During her time in Germany, Gillian experienced a language barrier but the Zahnke family spoke "very good English" which made the trip much easier. The twins took her on a boat tour in Hamburg and the girls saw castles together. Seeing architecture hundreds of years in the making was eye-opening for Gillian.

After this experience, the idea of a year abroad still seems like a lot, she says.

"It's just not for me, and I know a lot of kids who want to travel but not do a year away from home," Gillian says. "With this program you get a taste of a new place in a month, which I think is kind of perfect."

Svea and Vilja's mother enjoyed having Gillian stay with the family so much she prepared a scrap book of photos from her time abroad. However, she didn't have enough room for all the pictures, so she sent Gillian two more scrap books in the mail.

"I never would have gotten to meet them if I hadn't done this," Gillian says smiling. "It's totally an exchange, because I got to go there and they got to come here. I totally love that about it."

Bridget Wittstock says the shorter exchange program doesn't lead to kids getting homesick because there really isn't time for it. The short-term commitment also allows kids who are invested in academics, sports, or music and dance programs the opportunity to travel. She echoed the sentiments of her daughter about how the program is structured.

"They get to spend time on each other's turf," Bridget says. "That's one of the coolest things, they each get to share the highlights of where they live."

Bridget also likes the option of the shorter exchange program because it's basically the cost of an airplane ticket and spending money. She looks forward to seeing other students take advantage of the program as it expands.

"An intense cultural experience is what I would call it," she says. "I hope that we can continue this program here in Petersburg."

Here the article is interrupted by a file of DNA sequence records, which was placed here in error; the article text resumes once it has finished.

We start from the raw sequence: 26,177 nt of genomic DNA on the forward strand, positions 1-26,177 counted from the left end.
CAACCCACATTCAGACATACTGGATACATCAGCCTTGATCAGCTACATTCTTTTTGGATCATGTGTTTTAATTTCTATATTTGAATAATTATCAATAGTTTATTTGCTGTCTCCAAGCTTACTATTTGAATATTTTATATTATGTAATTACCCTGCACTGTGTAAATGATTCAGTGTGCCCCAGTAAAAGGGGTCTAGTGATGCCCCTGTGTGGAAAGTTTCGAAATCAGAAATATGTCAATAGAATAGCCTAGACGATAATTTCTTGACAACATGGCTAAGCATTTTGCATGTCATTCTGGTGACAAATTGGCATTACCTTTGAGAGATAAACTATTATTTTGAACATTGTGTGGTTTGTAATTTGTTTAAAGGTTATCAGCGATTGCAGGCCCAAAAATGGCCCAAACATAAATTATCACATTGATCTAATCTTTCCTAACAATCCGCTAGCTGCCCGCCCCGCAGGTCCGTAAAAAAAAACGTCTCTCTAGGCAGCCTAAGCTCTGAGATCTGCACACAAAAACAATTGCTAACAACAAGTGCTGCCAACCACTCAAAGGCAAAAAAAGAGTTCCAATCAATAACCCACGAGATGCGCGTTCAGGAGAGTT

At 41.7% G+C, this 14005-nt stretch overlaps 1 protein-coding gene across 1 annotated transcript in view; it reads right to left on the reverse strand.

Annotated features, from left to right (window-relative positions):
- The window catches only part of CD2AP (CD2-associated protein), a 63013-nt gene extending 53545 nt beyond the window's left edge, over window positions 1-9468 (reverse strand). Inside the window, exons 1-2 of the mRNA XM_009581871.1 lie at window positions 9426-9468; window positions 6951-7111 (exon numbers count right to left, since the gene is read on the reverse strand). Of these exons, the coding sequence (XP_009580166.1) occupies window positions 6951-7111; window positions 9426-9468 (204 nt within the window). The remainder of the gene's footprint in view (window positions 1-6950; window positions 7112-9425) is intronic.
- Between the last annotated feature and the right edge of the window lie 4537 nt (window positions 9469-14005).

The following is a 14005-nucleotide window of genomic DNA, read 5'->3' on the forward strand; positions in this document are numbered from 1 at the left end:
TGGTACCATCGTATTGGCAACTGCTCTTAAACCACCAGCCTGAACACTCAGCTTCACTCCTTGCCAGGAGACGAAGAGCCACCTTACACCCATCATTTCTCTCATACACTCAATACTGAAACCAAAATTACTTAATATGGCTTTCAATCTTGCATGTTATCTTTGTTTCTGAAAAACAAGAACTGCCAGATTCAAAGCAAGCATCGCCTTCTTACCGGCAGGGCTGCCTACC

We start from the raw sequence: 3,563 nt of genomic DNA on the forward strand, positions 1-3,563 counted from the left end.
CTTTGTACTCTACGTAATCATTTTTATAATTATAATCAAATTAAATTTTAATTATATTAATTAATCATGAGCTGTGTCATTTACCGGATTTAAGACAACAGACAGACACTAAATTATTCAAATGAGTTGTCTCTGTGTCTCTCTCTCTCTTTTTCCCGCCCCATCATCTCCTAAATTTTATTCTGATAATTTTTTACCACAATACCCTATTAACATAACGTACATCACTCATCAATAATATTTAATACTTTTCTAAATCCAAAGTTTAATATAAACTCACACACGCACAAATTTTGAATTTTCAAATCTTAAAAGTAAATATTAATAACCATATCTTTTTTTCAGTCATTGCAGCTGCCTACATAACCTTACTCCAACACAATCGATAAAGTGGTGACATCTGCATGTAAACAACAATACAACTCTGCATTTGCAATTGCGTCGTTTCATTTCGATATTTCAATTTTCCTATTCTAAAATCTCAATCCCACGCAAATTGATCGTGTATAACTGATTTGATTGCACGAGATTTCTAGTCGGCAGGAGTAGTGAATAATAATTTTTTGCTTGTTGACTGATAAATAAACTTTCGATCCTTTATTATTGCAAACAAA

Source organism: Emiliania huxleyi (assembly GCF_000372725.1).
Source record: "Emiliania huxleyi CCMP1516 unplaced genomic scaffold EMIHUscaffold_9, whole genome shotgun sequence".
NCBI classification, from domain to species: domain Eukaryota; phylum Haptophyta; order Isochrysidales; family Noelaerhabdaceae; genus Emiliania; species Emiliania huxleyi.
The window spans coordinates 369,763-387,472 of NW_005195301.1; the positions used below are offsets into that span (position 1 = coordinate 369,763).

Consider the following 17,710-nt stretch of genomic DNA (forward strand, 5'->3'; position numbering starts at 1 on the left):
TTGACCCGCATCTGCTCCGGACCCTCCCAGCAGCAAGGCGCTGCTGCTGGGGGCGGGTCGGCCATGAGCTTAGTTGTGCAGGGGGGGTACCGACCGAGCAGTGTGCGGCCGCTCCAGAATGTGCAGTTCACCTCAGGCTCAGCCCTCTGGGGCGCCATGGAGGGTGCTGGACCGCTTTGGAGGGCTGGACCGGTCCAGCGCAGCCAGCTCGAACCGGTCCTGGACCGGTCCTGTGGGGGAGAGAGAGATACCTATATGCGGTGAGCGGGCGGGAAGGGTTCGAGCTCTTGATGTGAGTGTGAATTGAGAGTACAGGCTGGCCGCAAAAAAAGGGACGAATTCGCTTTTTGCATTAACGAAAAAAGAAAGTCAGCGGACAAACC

Dave Berg, Southeast Alaska and Yukon coordinator for Rotary Exchange, says the program is called the Short-Term Exchange Program or STEP. Berg sees the benefits of the shorter exchanges. The long-term program application process is more intensive, it also costs more and the kids don't get to pick where they go.

"In the short-term program the kids are encouraged to choose a country of their interest," he says. "Then we shop their application out to that country and see if we have a like-minded individual that wants to come visit Alaska. At that point we hook the two families together and they work out the details."

STEP is relatively new to the Alaska/Yukon district and it's available for high school kids, even if they are recent graduates, Berg says.

"It allows them to get a feel for living in another country with a family rather than just going someplace on a vacation," he says.

The deadline for STEP applications will roll around in January and the deadline for the year-long program is Oct. 15. Information on both can be found at Berg is looking for people willing to host this year's inbound student Topi Karikorpi from Finland. If interested contact him at Viking Travel.